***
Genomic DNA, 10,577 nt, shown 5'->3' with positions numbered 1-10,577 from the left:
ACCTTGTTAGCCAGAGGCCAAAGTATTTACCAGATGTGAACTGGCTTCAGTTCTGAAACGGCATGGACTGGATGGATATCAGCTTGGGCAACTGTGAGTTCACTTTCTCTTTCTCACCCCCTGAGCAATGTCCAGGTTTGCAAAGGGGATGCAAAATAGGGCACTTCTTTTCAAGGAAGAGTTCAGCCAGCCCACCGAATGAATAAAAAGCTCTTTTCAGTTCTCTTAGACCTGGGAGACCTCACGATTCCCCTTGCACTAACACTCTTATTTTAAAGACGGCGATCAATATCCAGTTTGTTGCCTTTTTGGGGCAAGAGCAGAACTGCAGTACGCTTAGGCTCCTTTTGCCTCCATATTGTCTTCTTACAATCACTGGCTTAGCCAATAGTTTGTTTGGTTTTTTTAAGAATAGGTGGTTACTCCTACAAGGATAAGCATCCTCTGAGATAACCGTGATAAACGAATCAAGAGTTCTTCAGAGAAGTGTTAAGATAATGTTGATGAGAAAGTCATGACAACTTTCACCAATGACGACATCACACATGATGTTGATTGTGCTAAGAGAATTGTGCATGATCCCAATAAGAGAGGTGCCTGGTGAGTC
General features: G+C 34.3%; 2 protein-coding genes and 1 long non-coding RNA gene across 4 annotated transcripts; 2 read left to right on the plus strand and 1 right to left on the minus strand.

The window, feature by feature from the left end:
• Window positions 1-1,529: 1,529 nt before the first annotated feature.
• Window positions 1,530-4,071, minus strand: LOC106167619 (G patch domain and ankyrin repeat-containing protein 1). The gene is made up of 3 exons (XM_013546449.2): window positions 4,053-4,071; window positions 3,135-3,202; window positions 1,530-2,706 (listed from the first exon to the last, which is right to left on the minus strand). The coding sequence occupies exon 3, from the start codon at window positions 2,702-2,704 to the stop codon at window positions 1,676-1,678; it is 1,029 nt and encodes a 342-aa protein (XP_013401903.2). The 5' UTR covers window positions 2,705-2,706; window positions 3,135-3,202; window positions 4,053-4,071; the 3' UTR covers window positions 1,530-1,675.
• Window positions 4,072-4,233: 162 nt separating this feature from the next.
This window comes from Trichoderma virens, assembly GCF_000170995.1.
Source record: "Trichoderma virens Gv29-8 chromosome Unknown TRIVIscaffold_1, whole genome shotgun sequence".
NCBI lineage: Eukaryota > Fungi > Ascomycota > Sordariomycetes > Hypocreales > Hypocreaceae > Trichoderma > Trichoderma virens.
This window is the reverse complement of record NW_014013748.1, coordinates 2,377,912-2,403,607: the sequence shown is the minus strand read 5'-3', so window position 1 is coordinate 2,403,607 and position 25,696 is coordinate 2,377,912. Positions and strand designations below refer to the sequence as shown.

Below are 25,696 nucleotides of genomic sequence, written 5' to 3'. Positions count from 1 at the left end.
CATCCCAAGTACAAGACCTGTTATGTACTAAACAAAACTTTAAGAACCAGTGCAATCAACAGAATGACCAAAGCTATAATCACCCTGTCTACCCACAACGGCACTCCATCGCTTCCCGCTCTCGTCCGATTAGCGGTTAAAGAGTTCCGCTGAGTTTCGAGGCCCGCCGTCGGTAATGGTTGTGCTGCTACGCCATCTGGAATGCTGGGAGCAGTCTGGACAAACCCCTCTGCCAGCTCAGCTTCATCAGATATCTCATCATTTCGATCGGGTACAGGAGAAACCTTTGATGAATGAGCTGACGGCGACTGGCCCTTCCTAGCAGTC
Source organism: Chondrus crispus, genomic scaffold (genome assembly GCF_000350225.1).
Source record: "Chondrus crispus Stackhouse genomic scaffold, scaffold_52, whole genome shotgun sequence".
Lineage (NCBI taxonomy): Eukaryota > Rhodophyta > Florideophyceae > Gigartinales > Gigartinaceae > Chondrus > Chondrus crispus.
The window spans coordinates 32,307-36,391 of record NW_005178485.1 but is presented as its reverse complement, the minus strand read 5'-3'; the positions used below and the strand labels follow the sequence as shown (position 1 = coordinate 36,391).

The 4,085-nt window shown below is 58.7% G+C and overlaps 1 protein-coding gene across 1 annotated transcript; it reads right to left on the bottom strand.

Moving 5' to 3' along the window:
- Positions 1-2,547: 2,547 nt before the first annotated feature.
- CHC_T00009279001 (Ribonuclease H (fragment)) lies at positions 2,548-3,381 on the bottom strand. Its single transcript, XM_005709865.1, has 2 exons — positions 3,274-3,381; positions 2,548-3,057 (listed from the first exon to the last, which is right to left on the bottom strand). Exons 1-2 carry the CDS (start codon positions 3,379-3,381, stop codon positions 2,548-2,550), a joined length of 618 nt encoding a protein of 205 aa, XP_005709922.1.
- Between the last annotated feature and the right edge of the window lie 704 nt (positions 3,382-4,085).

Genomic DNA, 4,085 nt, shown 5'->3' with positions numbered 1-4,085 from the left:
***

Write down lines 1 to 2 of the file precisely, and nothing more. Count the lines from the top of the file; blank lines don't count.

Genomic DNA, 10,577 nt, shown 5'->3' with positions numbered 1-10,577 from the left:
ACCTTGTTAGCCAGAGGCCAAAGTATTTACCAGATGTGAACTGGCTTCAGTTCTGAAACGGCATGGACTGGATGGATATCAGCTTGGGCAACTGTGAGTTCACTTTCTCTTTCTCACCCCCTGAGCAATGTCCAGGTTTGCAAAGGGGATGCAAAATAGGGCACTTCTTTTCAAGGAAGAGTTCAGCCAGCCCACCGAATGAATAAAAAGCTCTTTTCAGTTCTCTTAGACCTGGGAGACCTCACGATTCCCCTTGCACTAACACTCTTATTTTAAAGACGGCGATCAATATCCAGTTTGTTGCCTTTTTGGGGCAAGAGCAGAACTGCAGTACGCTTAGGCTCCTTTTGCCTCCATATTGTCTTCTTACAATCACTGGCTTAGCCAATAGTTTGTTTGGTTTTTTTAAGAATAGGTGGTTACTCCTACAAGGATAAGCATCCTCTGAGATAACCGTGATAAACGAATCAAGAGTTCTTCAGAGAAGTGTTAAGATAATGTTGATGAGAAAGTCATGACAACTTTCACCAATGACGACATCACACATGATGTTGATTGTGCTAAGAGAATTGTGCATGATCCCAATAAGAGAGGTGCCTGGTGAGTC